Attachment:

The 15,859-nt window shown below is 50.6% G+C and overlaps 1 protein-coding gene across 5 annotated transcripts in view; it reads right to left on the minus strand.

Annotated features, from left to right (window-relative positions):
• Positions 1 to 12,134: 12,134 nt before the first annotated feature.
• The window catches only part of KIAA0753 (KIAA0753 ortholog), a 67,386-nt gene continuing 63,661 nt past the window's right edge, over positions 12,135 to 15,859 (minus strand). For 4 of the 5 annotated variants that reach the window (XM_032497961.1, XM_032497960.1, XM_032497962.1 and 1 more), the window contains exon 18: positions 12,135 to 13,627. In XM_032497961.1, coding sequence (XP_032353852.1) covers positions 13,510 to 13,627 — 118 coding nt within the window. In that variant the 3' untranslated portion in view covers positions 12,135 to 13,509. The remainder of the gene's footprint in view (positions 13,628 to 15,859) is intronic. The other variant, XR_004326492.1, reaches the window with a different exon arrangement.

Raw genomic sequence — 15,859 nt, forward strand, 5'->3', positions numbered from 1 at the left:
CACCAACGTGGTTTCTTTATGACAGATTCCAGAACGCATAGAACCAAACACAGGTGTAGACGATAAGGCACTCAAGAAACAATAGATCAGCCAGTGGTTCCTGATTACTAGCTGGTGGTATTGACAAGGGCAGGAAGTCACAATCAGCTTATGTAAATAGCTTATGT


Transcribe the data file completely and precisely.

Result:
The 15,859-nt window shown below is 50.6% G+C and overlaps 1 protein-coding gene across 5 annotated transcripts in view; it reads right to left on the minus strand.

Annotated features, from left to right (window-relative positions):
• Positions 1 to 12,134: 12,134 nt before the first annotated feature.
• The window catches only part of KIAA0753 (KIAA0753 ortholog), a 67,386-nt gene continuing 63,661 nt past the window's right edge, over positions 12,135 to 15,859 (minus strand). For 4 of the 5 annotated variants that reach the window (XM_032497961.1, XM_032497960.1, XM_032497962.1 and 1 more), the window contains exon 18: positions 12,135 to 13,627. In XM_032497961.1, coding sequence (XP_032353852.1) covers positions 13,510 to 13,627 — 118 coding nt within the window. In that variant the 3' untranslated portion in view covers positions 12,135 to 13,509. The remainder of the gene's footprint in view (positions 13,628 to 15,859) is intronic. The other variant, XR_004326492.1, reaches the window with a different exon arrangement.

Raw genomic sequence — 15,859 nt, forward strand, 5'->3', positions numbered from 1 at the left:
CACCAACGTGGTTTCTTTATGACAGATTCCAGAACGCATAGAACCAAACACAGGTGTAGACGATAAGGCACTCAAGAAACAATAGATCAGCCAGTGGTTCCTGATTACTAGCTGGTGGTATTGACAAGGGCAGGAAGTCACAATCAGCTTATGTAAATAGCTTATGT